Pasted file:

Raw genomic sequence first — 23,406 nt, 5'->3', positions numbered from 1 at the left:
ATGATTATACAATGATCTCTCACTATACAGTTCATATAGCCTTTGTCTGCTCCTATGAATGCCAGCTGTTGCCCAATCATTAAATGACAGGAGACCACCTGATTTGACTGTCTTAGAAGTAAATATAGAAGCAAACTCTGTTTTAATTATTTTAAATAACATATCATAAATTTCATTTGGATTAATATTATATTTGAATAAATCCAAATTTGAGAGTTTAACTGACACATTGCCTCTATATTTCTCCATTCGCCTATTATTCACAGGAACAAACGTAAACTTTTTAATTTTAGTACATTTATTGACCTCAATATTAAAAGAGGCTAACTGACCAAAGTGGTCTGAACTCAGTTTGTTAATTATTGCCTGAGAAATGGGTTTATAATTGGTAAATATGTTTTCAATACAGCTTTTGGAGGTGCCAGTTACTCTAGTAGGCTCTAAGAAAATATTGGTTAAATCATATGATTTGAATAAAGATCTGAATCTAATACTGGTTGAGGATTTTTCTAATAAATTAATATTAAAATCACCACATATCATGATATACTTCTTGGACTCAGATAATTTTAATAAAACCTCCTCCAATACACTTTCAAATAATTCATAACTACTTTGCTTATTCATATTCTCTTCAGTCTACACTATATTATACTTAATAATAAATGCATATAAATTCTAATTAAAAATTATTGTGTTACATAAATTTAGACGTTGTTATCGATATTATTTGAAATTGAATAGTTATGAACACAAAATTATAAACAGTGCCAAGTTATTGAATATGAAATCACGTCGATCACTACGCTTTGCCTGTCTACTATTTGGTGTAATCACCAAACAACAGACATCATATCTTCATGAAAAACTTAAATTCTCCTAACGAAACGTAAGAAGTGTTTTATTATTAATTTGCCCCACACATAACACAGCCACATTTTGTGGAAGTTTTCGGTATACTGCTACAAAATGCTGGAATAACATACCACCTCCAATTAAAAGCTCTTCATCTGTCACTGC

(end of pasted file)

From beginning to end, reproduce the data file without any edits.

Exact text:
Raw genomic sequence first — 23,406 nt, 5'->3', positions numbered from 1 at the left:
ATGATTATACAATGATCTCTCACTATACAGTTCATATAGCCTTTGTCTGCTCCTATGAATGCCAGCTGTTGCCCAATCATTAAATGACAGGAGACCACCTGATTTGACTGTCTTAGAAGTAAATATAGAAGCAAACTCTGTTTTAATTATTTTAAATAACATATCATAAATTTCATTTGGATTAATATTATATTTGAATAAATCCAAATTTGAGAGTTTAACTGACACATTGCCTCTATATTTCTCCATTCGCCTATTATTCACAGGAACAAACGTAAACTTTTTAATTTTAGTACATTTATTGACCTCAATATTAAAAGAGGCTAACTGACCAAAGTGGTCTGAACTCAGTTTGTTAATTATTGCCTGAGAAATGGGTTTATAATTGGTAAATATGTTTTCAATACAGCTTTTGGAGGTGCCAGTTACTCTAGTAGGCTCTAAGAAAATATTGGTTAAATCATATGATTTGAATAAAGATCTGAATCTAATACTGGTTGAGGATTTTTCTAATAAATTAATATTAAAATCACCACATATCATGATATACTTCTTGGACTCAGATAATTTTAATAAAACCTCCTCCAATACACTTTCAAATAATTCATAACTACTTTGCTTATTCATATTCTCTTCAGTCTACACTATATTATACTTAATAATAAATGCATATAAATTCTAATTAAAAATTATTGTGTTACATAAATTTAGACGTTGTTATCGATATTATTTGAAATTGAATAGTTATGAACACAAAATTATAAACAGTGCCAAGTTATTGAATATGAAATCACGTCGATCACTACGCTTTGCCTGTCTACTATTTGGTGTAATCACCAAACAACAGACATCATATCTTCATGAAAAACTTAAATTCTCCTAACGAAACGTAAGAAGTGTTTTATTATTAATTTGCCCCACACATAACACAGCCACATTTTGTGGAAGTTTTCGGTATACTGCTACAAAATGCTGGAATAACATACCACCTCCAATTAAAAGCTCTTCATCTGTCACTGC